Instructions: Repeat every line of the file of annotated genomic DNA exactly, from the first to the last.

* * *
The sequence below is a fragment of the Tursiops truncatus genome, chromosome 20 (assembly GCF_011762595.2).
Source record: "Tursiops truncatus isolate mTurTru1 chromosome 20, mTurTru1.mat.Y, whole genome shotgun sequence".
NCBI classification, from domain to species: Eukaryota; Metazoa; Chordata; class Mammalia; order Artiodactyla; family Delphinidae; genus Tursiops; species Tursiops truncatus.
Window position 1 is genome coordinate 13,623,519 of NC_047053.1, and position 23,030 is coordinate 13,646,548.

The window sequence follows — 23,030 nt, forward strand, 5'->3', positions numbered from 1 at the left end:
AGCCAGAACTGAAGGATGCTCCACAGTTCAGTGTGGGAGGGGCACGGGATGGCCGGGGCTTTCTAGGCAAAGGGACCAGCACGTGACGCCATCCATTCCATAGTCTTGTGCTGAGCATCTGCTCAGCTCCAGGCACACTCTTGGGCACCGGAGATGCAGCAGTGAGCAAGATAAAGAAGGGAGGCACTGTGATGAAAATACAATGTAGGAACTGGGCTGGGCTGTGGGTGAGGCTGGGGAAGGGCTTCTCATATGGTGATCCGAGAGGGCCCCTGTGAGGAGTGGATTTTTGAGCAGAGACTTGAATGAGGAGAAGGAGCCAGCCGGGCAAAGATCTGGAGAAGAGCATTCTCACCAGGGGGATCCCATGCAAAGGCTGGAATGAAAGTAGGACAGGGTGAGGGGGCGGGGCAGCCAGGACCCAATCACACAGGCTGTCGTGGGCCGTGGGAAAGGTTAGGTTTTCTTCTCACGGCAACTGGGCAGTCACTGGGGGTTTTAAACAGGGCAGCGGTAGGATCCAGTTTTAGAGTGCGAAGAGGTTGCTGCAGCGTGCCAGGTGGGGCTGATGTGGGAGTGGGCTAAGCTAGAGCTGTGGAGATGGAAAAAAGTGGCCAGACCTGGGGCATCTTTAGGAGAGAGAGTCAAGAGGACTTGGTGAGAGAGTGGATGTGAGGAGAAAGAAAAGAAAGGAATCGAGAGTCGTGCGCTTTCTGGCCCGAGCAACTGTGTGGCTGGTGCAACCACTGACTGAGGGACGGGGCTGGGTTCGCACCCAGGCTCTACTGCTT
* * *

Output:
The sequence below is a fragment of the Tursiops truncatus genome, chromosome 20 (assembly GCF_011762595.2).
Source record: "Tursiops truncatus isolate mTurTru1 chromosome 20, mTurTru1.mat.Y, whole genome shotgun sequence".
NCBI classification, from domain to species: Eukaryota; Metazoa; Chordata; class Mammalia; order Artiodactyla; family Delphinidae; genus Tursiops; species Tursiops truncatus.
Window position 1 is genome coordinate 13,623,519 of NC_047053.1, and position 23,030 is coordinate 13,646,548.

The window sequence follows — 23,030 nt, forward strand, 5'->3', positions numbered from 1 at the left end:
AGCCAGAACTGAAGGATGCTCCACAGTTCAGTGTGGGAGGGGCACGGGATGGCCGGGGCTTTCTAGGCAAAGGGACCAGCACGTGACGCCATCCATTCCATAGTCTTGTGCTGAGCATCTGCTCAGCTCCAGGCACACTCTTGGGCACCGGAGATGCAGCAGTGAGCAAGATAAAGAAGGGAGGCACTGTGATGAAAATACAATGTAGGAACTGGGCTGGGCTGTGGGTGAGGCTGGGGAAGGGCTTCTCATATGGTGATCCGAGAGGGCCCCTGTGAGGAGTGGATTTTTGAGCAGAGACTTGAATGAGGAGAAGGAGCCAGCCGGGCAAAGATCTGGAGAAGAGCATTCTCACCAGGGGGATCCCATGCAAAGGCTGGAATGAAAGTAGGACAGGGTGAGGGGGCGGGGCAGCCAGGACCCAATCACACAGGCTGTCGTGGGCCGTGGGAAAGGTTAGGTTTTCTTCTCACGGCAACTGGGCAGTCACTGGGGGTTTTAAACAGGGCAGCGGTAGGATCCAGTTTTAGAGTGCGAAGAGGTTGCTGCAGCGTGCCAGGTGGGGCTGATGTGGGAGTGGGCTAAGCTAGAGCTGTGGAGATGGAAAAAAGTGGCCAGACCTGGGGCATCTTTAGGAGAGAGAGTCAAGAGGACTTGGTGAGAGAGTGGATGTGAGGAGAAAGAAAAGAAAGGAATCGAGAGTCGTGCGCTTTCTGGCCCGAGCAACTGTGTGGCTGGTGCAACCACTGACTGAGGGACGGGGCTGGGTTCGCACCCAGGCTCTACTGCTT